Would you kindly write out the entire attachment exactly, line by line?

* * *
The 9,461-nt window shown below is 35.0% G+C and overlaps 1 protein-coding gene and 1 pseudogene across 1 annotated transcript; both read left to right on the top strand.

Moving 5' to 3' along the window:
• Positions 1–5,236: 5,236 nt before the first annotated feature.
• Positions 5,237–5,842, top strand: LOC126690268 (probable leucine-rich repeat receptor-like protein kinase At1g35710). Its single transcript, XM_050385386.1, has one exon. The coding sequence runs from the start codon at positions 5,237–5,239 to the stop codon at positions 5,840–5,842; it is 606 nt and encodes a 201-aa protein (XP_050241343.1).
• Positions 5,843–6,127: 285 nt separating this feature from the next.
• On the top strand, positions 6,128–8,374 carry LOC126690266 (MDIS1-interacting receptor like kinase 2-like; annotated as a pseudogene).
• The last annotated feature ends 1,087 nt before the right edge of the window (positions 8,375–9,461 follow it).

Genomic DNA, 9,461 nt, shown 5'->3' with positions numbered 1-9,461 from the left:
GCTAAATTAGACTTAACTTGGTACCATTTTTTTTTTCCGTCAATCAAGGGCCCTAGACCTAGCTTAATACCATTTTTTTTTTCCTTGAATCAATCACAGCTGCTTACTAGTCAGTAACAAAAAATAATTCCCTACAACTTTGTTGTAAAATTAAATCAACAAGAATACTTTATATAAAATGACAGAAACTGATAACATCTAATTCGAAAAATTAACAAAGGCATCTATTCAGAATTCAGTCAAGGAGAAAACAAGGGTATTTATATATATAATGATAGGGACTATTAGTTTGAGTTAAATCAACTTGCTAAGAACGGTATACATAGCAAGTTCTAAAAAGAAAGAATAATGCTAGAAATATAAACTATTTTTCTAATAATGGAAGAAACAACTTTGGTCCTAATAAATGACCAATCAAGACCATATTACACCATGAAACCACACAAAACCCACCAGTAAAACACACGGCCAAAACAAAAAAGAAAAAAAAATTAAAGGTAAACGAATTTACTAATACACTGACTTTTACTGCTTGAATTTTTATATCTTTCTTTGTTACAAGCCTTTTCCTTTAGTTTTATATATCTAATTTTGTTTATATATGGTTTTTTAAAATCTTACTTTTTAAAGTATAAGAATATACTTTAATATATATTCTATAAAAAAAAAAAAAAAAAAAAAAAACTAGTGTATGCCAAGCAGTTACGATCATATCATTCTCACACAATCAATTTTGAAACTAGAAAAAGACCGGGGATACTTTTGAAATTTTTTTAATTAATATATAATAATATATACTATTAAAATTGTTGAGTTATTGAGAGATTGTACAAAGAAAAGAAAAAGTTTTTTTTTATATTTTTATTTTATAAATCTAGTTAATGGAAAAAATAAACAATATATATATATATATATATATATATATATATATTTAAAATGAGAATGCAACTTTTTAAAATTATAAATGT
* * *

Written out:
The 9,461-nt window shown below is 35.0% G+C and overlaps 1 protein-coding gene and 1 pseudogene across 1 annotated transcript; both read left to right on the top strand.

Moving 5' to 3' along the window:
• Positions 1–5,236: 5,236 nt before the first annotated feature.
• Positions 5,237–5,842, top strand: LOC126690268 (probable leucine-rich repeat receptor-like protein kinase At1g35710). Its single transcript, XM_050385386.1, has one exon. The coding sequence runs from the start codon at positions 5,237–5,239 to the stop codon at positions 5,840–5,842; it is 606 nt and encodes a 201-aa protein (XP_050241343.1).
• Positions 5,843–6,127: 285 nt separating this feature from the next.
• On the top strand, positions 6,128–8,374 carry LOC126690266 (MDIS1-interacting receptor like kinase 2-like; annotated as a pseudogene).
• The last annotated feature ends 1,087 nt before the right edge of the window (positions 8,375–9,461 follow it).

Genomic DNA, 9,461 nt, shown 5'->3' with positions numbered 1-9,461 from the left:
GCTAAATTAGACTTAACTTGGTACCATTTTTTTTTTCCGTCAATCAAGGGCCCTAGACCTAGCTTAATACCATTTTTTTTTTCCTTGAATCAATCACAGCTGCTTACTAGTCAGTAACAAAAAATAATTCCCTACAACTTTGTTGTAAAATTAAATCAACAAGAATACTTTATATAAAATGACAGAAACTGATAACATCTAATTCGAAAAATTAACAAAGGCATCTATTCAGAATTCAGTCAAGGAGAAAACAAGGGTATTTATATATATAATGATAGGGACTATTAGTTTGAGTTAAATCAACTTGCTAAGAACGGTATACATAGCAAGTTCTAAAAAGAAAGAATAATGCTAGAAATATAAACTATTTTTCTAATAATGGAAGAAACAACTTTGGTCCTAATAAATGACCAATCAAGACCATATTACACCATGAAACCACACAAAACCCACCAGTAAAACACACGGCCAAAACAAAAAAGAAAAAAAAATTAAAGGTAAACGAATTTACTAATACACTGACTTTTACTGCTTGAATTTTTATATCTTTCTTTGTTACAAGCCTTTTCCTTTAGTTTTATATATCTAATTTTGTTTATATATGGTTTTTTAAAATCTTACTTTTTAAAGTATAAGAATATACTTTAATATATATTCTATAAAAAAAAAAAAAAAAAAAAAAAACTAGTGTATGCCAAGCAGTTACGATCATATCATTCTCACACAATCAATTTTGAAACTAGAAAAAGACCGGGGATACTTTTGAAATTTTTTTAATTAATATATAATAATATATACTATTAAAATTGTTGAGTTATTGAGAGATTGTACAAAGAAAAGAAAAAGTTTTTTTTTATATTTTTATTTTATAAATCTAGTTAATGGAAAAAATAAACAATATATATATATATATATATATATATATATATATTTAAAATGAGAATGCAACTTTTTAAAATTATAAATGT